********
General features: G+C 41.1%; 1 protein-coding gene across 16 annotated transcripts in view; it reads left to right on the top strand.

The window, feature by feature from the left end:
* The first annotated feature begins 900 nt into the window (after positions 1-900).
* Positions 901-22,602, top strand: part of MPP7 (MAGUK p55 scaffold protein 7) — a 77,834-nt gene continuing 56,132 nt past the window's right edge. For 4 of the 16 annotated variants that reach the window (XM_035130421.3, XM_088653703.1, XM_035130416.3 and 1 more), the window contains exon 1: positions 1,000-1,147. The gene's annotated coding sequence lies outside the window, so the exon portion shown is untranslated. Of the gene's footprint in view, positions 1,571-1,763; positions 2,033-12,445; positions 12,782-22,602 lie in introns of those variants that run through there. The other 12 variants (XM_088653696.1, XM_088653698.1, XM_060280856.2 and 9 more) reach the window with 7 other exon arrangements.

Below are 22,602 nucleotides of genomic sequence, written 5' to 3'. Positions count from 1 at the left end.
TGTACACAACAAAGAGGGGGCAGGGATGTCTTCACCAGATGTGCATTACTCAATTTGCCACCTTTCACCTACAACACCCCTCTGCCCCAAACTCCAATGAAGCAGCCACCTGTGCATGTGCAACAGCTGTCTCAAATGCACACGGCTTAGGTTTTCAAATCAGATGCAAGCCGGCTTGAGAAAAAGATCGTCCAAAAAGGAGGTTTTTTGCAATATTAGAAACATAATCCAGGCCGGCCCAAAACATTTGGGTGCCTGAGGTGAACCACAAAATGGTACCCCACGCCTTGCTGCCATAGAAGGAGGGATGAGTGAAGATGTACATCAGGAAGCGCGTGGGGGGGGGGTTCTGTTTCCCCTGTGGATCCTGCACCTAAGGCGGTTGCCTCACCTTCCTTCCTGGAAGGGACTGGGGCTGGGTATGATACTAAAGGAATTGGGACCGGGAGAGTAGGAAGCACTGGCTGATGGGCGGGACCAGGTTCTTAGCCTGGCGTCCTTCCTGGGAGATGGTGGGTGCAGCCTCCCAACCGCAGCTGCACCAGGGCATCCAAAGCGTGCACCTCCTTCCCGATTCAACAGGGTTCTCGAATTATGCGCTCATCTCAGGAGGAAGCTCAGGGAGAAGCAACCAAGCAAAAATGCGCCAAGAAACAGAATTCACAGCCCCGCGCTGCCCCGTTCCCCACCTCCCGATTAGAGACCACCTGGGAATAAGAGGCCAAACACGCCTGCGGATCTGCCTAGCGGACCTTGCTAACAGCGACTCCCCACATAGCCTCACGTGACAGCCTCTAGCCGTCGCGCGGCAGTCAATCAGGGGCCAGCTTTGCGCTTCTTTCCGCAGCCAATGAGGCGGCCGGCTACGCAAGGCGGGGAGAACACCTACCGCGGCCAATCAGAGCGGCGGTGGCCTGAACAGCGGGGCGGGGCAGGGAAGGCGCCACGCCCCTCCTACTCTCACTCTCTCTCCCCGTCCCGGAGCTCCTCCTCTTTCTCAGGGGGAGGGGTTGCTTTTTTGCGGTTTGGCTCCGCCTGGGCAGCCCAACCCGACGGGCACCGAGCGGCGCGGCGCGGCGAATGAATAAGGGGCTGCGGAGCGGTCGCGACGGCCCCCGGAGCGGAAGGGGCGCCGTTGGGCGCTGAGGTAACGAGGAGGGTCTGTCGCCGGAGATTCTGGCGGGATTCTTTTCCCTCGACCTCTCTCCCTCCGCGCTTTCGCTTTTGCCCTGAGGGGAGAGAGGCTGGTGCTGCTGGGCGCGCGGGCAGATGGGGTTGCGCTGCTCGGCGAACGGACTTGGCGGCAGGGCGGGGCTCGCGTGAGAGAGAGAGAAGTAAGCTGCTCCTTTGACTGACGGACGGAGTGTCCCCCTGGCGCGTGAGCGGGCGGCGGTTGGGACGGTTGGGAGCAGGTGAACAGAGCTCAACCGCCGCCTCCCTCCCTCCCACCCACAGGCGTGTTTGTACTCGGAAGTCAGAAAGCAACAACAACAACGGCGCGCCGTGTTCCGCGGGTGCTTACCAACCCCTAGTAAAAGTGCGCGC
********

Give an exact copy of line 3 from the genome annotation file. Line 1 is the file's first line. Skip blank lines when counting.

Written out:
* The first annotated feature begins 900 nt into the window (after positions 1-900).